Format: Streaming video from NetFlix on laptop.
When Woody Allen is on, there aren’t many people who are better. Allen’s stories have a distinctive style to them and a particular flavor. When he’s able to restrain himself from getting too crazy, his screenplays are some of the best in the world. When he doesn’t restrain himself, he’s prone to fall deep into his own navel. The track record is a good one, though, so it’s probably strange that it’s taken me this long to get to Midnight in Paris. It might have been the presence of Owen Wilson that kept me from wanting to watch it. I’m not much of a fan of Mr. Wilson in general. I find him tolerable at best and insufferable at worst.
I’ve said before that Radio Days is my favorite of Allen’s screenplays. What I love about it is just how much it shows Allen’s love for the era he’s writing about. There’s such a wonderful rosy tint to everything in that movie. It has an adult’s knowledge and recollection, but still has a child’s view of the events. I bring this up specifically because where Midnight in Paris takes us is to a realization about that nostalgic view of the past.
I’ll hit the plot quickly, because if I spend a lot of time on it, this review is going to be longer than the film it’s about. Midnight in Paris isn’t considerably complicated, but there are a lot of people who pop in and out of it, which means you won’t be getting a comprehensive list of the impressive cast. Gil Pender (Owen Wilson) is a financially successful but creatively unfulfilled screenwriter. He’s in Paris with his fiancée Inez (Rachel McAdams) and her two ultra-conservative, extremely wealthy parents (Kurt Fuller and Mimi Kennedy). Gil has been struggling with the idea of giving up screenwriting and has been working on a novel, but he hasn’t really been able to find someone to give him real, constructive criticism.
In Paris, Gil and Inez run into Paul (Michael Sheen) and Carol Bates (Nina Arianda), friends of Inez. At Inez’s insistence, the two couples start seeing various things around Paris together. It’s soon evident that Paul is a pedantic pseudo-intellectual, exactly the sort of person who thinks he knows everything and who at one points gets into an argument about Rodin’s life with the tour guide at the Rodin museum. Gil, though, is just happy to be in Paris and wishes he could have seen it in its heyday of the 1920s, when influential writers and artists roamed its streets and bistros.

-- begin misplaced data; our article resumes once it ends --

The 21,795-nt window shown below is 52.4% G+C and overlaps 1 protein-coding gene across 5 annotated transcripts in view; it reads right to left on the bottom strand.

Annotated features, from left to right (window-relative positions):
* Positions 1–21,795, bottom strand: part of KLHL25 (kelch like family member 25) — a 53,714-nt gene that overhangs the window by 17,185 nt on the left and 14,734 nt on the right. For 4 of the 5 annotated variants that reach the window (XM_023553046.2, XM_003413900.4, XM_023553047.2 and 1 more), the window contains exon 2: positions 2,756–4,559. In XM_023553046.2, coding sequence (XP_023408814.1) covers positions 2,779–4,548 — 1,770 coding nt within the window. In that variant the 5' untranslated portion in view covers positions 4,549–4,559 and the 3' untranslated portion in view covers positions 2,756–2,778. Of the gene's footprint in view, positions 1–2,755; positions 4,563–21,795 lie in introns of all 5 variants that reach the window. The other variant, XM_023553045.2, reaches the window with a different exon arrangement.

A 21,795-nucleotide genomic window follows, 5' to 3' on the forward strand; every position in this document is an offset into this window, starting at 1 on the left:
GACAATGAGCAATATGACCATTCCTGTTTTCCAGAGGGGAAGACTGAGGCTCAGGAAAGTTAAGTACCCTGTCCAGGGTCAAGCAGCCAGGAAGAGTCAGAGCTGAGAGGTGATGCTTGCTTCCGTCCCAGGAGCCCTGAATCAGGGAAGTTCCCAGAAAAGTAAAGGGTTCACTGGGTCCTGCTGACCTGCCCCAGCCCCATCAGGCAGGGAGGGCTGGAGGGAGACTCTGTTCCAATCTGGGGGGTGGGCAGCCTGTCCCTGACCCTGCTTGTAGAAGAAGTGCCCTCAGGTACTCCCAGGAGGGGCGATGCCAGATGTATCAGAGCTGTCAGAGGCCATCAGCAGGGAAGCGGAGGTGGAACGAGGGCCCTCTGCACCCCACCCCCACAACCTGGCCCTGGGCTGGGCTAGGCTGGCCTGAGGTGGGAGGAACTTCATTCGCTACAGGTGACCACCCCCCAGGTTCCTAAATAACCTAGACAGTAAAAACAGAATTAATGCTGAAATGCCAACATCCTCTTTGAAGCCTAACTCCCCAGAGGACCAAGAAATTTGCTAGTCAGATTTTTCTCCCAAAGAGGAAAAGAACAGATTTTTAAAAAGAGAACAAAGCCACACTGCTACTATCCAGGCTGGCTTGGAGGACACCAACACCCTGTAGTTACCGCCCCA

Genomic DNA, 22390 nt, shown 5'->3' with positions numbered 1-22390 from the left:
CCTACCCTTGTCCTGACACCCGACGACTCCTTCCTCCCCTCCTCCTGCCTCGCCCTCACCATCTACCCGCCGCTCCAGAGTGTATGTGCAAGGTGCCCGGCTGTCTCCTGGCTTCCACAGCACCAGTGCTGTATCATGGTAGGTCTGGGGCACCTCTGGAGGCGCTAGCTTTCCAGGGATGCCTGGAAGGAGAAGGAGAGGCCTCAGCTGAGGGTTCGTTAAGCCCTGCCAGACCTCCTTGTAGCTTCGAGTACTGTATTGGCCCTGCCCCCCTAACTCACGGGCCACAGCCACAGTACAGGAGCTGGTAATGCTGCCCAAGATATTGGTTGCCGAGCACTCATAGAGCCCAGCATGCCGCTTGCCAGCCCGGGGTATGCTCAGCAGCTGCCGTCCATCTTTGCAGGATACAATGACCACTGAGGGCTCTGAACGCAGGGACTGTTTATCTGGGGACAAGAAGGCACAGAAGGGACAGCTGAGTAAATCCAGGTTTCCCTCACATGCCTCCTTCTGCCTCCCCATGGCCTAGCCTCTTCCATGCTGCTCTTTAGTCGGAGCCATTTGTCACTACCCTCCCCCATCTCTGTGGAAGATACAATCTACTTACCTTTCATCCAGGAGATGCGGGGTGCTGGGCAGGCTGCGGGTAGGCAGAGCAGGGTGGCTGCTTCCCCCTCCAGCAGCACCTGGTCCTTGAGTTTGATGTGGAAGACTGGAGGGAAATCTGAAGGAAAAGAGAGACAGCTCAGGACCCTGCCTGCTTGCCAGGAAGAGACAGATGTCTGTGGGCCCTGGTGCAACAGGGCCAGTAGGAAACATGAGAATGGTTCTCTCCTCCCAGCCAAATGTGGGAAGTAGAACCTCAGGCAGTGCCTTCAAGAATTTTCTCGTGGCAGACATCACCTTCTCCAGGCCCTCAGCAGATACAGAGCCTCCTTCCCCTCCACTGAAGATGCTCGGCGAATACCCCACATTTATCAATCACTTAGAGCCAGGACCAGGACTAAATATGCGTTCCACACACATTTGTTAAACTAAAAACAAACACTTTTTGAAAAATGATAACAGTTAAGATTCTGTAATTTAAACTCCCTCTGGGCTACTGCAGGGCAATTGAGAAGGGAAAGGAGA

One night, at midnight, an old car pulls up and invites Gil inside. In this moment, Gil has been transported back to the 1920s, where he meets many of the people who were so influential in Paris at the time—Scott and Zelda Fitzgerald, Hemingway, Picasso, Dali, Bunuel, Man Ray, Gertrude Stein, Cole Porter, and a bunch more. This happens every night, and soon Gil discovers that he has become quite taken with Picasso’s latest mistress, Adriana (Marion Cotillard). The upshot of this is best handled in a spoiler. My guess is that most of the people who read this blog have seen this movie. If you haven’t Gil’s ultimate revelation (and thus Woody Allen’s) is best left unknown.
*** BACK TO THE ‘20s ***
Adriana is obsessed with La Belle Epoque, thinking that the ‘20s are a dull period and that Paris was much better thirty years previous. While back in the ‘20s, Gil and Adriana are accosted by a horse-drawn carriage and find themselves in 1890, where the meet Lautrec, Gaugin, and Degas. All of them find their era to be stiflingly dull and wish they could have been around in the Renaissance.
It’s here that Gil makes his grand realization. The world we live in never seems as exciting as the world that came before us, because it’s commonplace and normal. We always romanticize the past and consider our own time to be dull and ordinary. While Adriana decides to stay in 1890, Gil returns to the present and gets his life in order, which includes moving to Paris and kicking Inez and her family to the curb.
It’s this realization that tied the film to Radio Days to me. In Radio Days, Allen is at his most nostalgic, looking at his own childhood as a kind of golden time where everything was good and perfect. Here, he realizes that he was idealizing that past, and that, like it or not, we have to deal with the present.
*** BACK TO THE PRESENT ***
There are so many little subtleties that work perfectly in Midnight in Paris. As a piece of magical realism, it is nearly flawless. The transformation of modern Paris to the Paris of the past happens without fanfare. The clock chimes, a car pulls up, and we’re back. The characters in the past are vibrant and wonderful, and because he’s Woody Allen, he got great people to play important roles that are on screen for just a few minutes. Corey Stoll as Hemingway steals every scene he’s in and Kathy Bates is perfect as Gertrude Stein. But it’s Adrian Brody’s Salvador Dali, on screen for just a few minutes and obsessed with the idea of a rhinoceros who is perhaps the most memorable character outside of Gil.
Midnight in Paris is holy-shit good. It’s tonally perfect, and like few other movies before it, it shows Paris in all of its glory. I always like seeing Paris in a movie. It makes me want to go back there and spend a morning sitting in front of Café Neo eating a croque forestier watching traffic go by and then spend the afternoon wander around Cimetiere du Montparnasse looking for the graves of famous people. It makes me want to see Sacre Coeur again. Allen is also uniquely capable of creating characters like Paul and Inez’s parents who are blithely unaware of their own awfulness.
Midnight in Paris might be Allen’s best film. If it’s not, it might be his best comedy. At any rate, it belongs in that top tier of his canon. This is true even when it means spending 94 minutes with Owen Wilson.
Why to watch Midnight in Paris: Woody Allen doesn’t get better.
Why not to watch: It’s a rare instance where I could’ve handled another 10 minutes.